What is the Dark Web?And How to Access it
You’ve heard the term Dark Web before, but what is it exactly? We take a look at what you need to know about the dark web.
In the last quarter-century, the internet has changed how we do everything. From banking, shopping, and entertainment to food delivery and telecommuting, the internet has brought us closer to together in some respects, but farther apart in my others. Then there’s the dark web, which is something completely different.
Created and maintained on the so-called “darknet,” the dark web requires specific software, configurations, or authorization to access. Though it would be wrong to call the dark web entirely evil, it does contain some dangerous and illegal locations. Here’s a look at the dark web and what it means to you as a computer and overall internet user.
Not the Deep Web, but Part of It
As previously noted, the deep web and dark web aren’t the same. The former includes web content that’s hidden behind the HTTP forms found across the web. The content found on the deep internet can consist of webmail, online banking, social media pages and profiles, web forums, and anything else that is private from the public. It can also feature anything behind a paywall, such as an online newspaper or magazine.
Like other web content, the information found on the deep web is accessible through a web address. However, accessing this content usually requires entering a password or another type of security access, such as a fingerprint or retina scan, depending on the requirements.
The dark web is technically part of the deep web because it, too, is found behind the HTTP forms that make up the broader internet.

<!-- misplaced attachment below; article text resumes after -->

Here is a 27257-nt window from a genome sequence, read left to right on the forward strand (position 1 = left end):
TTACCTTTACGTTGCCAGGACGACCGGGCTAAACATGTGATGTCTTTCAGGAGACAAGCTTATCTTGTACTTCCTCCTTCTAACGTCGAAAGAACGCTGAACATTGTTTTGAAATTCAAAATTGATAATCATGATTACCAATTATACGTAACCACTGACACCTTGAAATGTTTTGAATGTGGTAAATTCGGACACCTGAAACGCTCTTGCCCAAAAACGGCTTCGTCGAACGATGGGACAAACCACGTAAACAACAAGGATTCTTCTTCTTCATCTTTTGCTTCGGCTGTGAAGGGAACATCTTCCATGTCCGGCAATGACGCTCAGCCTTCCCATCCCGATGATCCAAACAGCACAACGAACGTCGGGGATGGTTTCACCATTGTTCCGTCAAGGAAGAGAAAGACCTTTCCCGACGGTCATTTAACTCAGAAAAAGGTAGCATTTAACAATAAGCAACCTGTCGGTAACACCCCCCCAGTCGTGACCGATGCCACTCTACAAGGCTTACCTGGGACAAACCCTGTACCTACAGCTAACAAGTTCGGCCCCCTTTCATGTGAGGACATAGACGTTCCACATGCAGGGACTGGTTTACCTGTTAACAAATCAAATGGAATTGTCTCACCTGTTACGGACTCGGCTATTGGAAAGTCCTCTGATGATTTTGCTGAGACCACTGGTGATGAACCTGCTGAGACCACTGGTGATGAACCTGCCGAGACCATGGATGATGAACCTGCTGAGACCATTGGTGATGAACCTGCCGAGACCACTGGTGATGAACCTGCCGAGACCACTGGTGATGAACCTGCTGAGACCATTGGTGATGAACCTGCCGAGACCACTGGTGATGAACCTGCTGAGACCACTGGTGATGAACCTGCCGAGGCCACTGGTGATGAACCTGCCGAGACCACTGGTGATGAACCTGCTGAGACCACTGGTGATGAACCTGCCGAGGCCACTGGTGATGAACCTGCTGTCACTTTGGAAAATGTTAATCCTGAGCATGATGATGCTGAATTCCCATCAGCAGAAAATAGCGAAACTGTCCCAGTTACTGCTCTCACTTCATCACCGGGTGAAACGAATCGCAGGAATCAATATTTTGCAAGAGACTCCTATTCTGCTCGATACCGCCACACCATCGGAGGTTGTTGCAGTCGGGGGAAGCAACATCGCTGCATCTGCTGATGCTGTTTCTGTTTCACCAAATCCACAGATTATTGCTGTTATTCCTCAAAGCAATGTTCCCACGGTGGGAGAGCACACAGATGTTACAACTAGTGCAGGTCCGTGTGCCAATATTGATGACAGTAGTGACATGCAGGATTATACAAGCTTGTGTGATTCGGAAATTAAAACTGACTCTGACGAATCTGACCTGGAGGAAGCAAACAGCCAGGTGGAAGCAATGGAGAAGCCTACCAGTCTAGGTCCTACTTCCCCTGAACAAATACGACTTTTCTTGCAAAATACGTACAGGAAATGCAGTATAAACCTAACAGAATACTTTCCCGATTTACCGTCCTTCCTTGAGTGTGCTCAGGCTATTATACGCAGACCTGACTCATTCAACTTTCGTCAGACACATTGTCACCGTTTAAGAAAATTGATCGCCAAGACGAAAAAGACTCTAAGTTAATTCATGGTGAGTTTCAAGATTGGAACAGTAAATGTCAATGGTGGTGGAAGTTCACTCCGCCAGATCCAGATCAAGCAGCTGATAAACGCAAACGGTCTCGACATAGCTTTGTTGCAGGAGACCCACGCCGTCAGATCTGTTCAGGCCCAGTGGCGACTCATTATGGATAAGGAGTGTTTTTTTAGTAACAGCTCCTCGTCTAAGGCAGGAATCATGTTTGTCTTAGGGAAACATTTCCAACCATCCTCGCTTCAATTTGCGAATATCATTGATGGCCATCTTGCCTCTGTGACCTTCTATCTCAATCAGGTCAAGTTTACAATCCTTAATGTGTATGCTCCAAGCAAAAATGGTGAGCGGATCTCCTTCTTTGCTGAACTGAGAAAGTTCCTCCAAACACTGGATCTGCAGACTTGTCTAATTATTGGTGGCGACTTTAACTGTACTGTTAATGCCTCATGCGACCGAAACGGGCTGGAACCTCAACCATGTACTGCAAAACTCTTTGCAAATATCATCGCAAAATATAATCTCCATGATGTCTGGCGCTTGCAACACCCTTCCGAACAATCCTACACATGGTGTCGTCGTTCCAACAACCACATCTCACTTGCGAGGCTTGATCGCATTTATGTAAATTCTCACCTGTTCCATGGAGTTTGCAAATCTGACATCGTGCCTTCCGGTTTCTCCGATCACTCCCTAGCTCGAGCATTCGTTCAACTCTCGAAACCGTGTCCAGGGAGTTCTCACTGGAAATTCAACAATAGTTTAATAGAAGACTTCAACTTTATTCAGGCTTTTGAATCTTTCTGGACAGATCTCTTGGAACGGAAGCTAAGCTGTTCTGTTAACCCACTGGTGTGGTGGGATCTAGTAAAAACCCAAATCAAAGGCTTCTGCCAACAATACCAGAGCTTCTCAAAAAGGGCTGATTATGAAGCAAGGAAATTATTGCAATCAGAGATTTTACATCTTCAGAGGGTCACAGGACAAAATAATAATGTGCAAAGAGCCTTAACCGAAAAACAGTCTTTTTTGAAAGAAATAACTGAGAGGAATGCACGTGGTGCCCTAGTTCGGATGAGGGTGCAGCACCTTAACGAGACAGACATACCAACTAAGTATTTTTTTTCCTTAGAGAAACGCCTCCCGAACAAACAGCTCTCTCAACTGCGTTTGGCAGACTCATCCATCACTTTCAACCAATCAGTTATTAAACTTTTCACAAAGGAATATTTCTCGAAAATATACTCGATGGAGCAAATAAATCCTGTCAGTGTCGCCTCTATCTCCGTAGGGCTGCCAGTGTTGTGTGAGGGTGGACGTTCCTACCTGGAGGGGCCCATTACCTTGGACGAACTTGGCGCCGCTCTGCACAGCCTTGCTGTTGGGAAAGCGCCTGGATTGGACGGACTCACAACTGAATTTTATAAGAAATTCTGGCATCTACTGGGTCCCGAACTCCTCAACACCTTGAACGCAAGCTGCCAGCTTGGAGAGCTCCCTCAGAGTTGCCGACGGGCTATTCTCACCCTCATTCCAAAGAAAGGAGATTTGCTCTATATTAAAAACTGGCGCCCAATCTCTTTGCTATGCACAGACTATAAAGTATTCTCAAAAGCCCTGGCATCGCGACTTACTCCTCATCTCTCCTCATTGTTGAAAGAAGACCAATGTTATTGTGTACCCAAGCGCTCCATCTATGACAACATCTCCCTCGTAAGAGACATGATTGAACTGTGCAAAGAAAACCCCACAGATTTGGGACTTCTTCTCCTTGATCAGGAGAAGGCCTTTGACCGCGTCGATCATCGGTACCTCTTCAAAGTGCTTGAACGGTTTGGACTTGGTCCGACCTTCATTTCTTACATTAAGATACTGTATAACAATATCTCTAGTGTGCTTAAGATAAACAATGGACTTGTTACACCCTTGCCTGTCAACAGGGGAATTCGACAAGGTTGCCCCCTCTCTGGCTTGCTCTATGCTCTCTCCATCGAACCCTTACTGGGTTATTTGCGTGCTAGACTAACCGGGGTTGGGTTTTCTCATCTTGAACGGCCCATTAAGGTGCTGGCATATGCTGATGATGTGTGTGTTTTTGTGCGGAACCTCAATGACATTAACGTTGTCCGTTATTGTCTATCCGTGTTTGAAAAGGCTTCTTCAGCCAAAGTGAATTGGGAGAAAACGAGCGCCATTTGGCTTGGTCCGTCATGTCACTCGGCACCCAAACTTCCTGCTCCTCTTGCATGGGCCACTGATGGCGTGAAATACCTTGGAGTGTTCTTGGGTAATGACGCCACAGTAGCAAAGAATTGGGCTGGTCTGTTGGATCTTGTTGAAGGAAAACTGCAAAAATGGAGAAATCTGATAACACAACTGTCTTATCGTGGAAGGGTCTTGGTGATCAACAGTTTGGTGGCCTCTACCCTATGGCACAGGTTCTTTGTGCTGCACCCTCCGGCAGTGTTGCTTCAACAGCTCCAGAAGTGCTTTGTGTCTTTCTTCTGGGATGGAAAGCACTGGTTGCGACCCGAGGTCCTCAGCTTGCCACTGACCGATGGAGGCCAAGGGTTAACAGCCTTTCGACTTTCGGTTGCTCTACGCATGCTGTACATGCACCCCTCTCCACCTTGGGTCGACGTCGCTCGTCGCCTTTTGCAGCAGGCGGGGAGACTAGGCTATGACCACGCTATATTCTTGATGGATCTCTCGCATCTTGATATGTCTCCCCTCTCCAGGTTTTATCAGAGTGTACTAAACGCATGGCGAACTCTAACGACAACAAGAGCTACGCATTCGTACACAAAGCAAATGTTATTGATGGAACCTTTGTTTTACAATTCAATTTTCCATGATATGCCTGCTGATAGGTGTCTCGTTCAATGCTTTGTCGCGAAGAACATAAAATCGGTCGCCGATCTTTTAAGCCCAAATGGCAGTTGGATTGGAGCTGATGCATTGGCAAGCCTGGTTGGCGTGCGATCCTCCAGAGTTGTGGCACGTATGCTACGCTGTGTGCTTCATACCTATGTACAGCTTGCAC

Accessing the Dark Web
To access the darknet, you need to use networks like Tor (called “The Onion Routing” project) and I2P (“Invisible Internet Project”). The former typically includes content identified by the “.onion” domain, although you can’t access these pages through a commercial browser like Microsoft Edge or Google Chrome. Tor provides anonymous access to the internet, while I2P offers anonymous hosting of websites. Together, they have created a faceless system that has multiple layers of encryption provided by intermediate servers spread throughout the world. These servers make it impossible for websites to track geolocation and the IP of their users. The combination means users can ultimately talk, blog, and share files confidentially.
The kind of information you can find on the dark web isn’t for the faint of heart. It can include illegal activities such as media exchange for pedophiles and terrorists; the selling and buying of drugs; and software exploits also highlight the dark web. Content here typically falls in one of a handful of categories, none of them good.
Internet access is available across the globe. In many locations, there’s public Wi-Fi, which means the cost of internet access is becoming lower each year. With so many people online, there’s a criminal motive to intentionally harm the reputation of users, causing physical or mental harm, or create a loss for the victim, either directly or indirectly. The dark web, unfortunately, serves as a Petri dish for computer scams, big and small.
Cyber-crimes, which can cross international borders and sometimes involve state-sponsors, cooked up on the dark web, include computer threats and exploits, financial fraud schemes, and more. Computer threats can consist of but aren’t limited to the creation and transport of malware, spyware, backdoors, payloads, Denial of Service, and phishing.